In my original research report, Co-operative Streets, I argued that we already have a big society of neighbours and practical co-operation that is part of our national identity and something to cherish. Co-operatives like Chelmsford Star in Essex have been tapping into this, for example encouraging members to introduce themselves, and their coop, to neighbours in the street.

This modest research draws on a survey we commissioned from YouGov, following an original questionnaire first used in 1982, and which allows, with all appropriate qualifications, for comparisons over thirty years. I first heard about this reading the wonderful book from a few years back on co-operation by the great sociologist Michael Argyll.

The Good Neighbour Index tracks the percentage of people who, in the past two years, have been helped by their neighbours (74%), compared to those who have had problems with their neighbours (42%).

Perhaps as a result of the events around the Jubilee, the Good Neighbour Index has risen by 5% over the last year – to a level of 48.5 where 100 represents the state of neighbourliness in the base year of 1982, according to calculations by Co-operatives UK. The index is highest, at present, in Wales.

According to my calculations, there are on average 24 million conversations every day with neighbours, higher now than two years ago, in 2010. So this blog, based on one of those, is dedicated to you, Rory.

Stronger feelings, deeper relationships

Community development is one of the most enduring alternatives to conventional models focused on economic growth and over time, it’s resonance has alway increased in times of crisis.

Bill Pardy is, for me, a legend in the field, even if I can only smile wryly at his message this morning that says “Ed, I hope that you are well. We are having exceptional warm weather here in Newfondland for this time of year…”

Here below is what Bill says of his thirty years of learning and success in the field:

Community development, has in its more beneficial modes, recognized the intrinsic nature of education, development, and the value of the human spirit. It has always focused on people and their inherent talents, capabilities, needs and ambitions.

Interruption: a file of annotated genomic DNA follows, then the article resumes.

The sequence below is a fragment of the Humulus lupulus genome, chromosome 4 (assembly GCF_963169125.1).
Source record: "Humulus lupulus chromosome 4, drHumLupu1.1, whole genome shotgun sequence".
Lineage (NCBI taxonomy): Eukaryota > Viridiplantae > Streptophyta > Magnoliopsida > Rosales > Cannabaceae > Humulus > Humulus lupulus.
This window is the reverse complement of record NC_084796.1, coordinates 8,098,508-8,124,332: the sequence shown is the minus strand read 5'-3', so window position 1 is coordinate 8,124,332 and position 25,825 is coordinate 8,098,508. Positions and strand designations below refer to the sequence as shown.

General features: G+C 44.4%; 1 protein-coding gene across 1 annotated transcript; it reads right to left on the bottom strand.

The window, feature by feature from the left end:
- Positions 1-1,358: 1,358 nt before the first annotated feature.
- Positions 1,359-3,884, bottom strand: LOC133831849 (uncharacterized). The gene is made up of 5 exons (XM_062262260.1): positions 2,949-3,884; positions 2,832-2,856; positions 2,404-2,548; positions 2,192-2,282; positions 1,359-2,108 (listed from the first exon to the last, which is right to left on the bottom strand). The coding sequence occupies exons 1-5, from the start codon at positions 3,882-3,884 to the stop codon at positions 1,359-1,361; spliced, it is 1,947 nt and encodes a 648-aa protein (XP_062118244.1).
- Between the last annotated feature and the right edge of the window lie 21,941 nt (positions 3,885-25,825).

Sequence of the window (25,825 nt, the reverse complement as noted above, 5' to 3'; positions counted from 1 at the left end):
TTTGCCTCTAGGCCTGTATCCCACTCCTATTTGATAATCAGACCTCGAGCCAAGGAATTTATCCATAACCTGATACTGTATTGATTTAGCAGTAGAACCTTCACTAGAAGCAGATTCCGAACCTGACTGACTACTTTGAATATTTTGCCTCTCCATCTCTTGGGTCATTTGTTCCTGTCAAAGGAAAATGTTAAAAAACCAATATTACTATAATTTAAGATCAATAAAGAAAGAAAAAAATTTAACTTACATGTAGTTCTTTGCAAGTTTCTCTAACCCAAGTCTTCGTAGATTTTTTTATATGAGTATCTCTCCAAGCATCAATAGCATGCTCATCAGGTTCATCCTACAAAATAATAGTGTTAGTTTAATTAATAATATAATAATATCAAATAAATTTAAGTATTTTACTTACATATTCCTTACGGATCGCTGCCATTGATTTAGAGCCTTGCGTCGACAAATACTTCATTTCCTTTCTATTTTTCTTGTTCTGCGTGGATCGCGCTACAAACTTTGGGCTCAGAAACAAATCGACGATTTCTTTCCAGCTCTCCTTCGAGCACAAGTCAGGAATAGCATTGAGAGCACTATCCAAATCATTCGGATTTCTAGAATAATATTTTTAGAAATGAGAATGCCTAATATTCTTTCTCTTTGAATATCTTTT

It is unfortunate that many current models of community development follow business practices; focusing on production and outcomes. They too have been corrupted by the expediency felt necessary to provide growth.

Traditional community development philosophy implies togetherness, understanding and cooperation and is based on simple values, not a single ideology. It recognizes that community is more than the sum of its most evident characteristics, which include physical infrastructure, the social environment and the services which people have come to expect. It acknowledges that community is the intangible and spiritual environment where people co-exist, raise families and build futures and memories.

This type of development springs from a movement of people who come together to find resolutions to whatever the problems that must be faced. In such alliances, people have commitment to each other and to the nebulous concept that is community. In times of radical change people dig deep within themselves and ask: what next?

Real community development engages people in a genuine education process, whereby people identify what really has value and what has relevance. They come to understand and agree that there is not some mystical end to be reached, but all are engaged in a continuous process of human transformation.

It is development founded on more than just thinking and doing, but in the belief that “being” is important and “belonging” is a necessity. Thus, valuing oneself, and feeling a part of a whole is imperative to life itself.

It is my belief that the essence of community is about feelings, which emerge from knowing and are deepened by awareness. The more that we become aware of our environment, our circumstances and those who share the world with us, the more our knowledge grows. Expanded knowledge creates stronger feelings, deeper relationships, and an enhanced sense of our inter-connectivity, resulting in stronger communities.

It is this writer’s contention that community begins when two people share. The sharing is what creates economy, social well-being, spiritual comfort and shapes lifestyle. Development is neither the beginning nor the end; it is the process and the measure of our ability to share. It relates to people, their aspirations, their dreams and, most importantly, their own efforts to bring these to reality.

Jubilee meanings

Jubilee has a different meaning for me, coming out of the Jubilee 2000 and debt campaigns. And I can’t help but smile at another meaning, unmeant for sure, in a co-operative advert cited by Private Eye this week:

“Co-operative Funeralcare: congratulations to Her Majesty the Queen on her Diamond Jubilee…our service is designed with you in mind”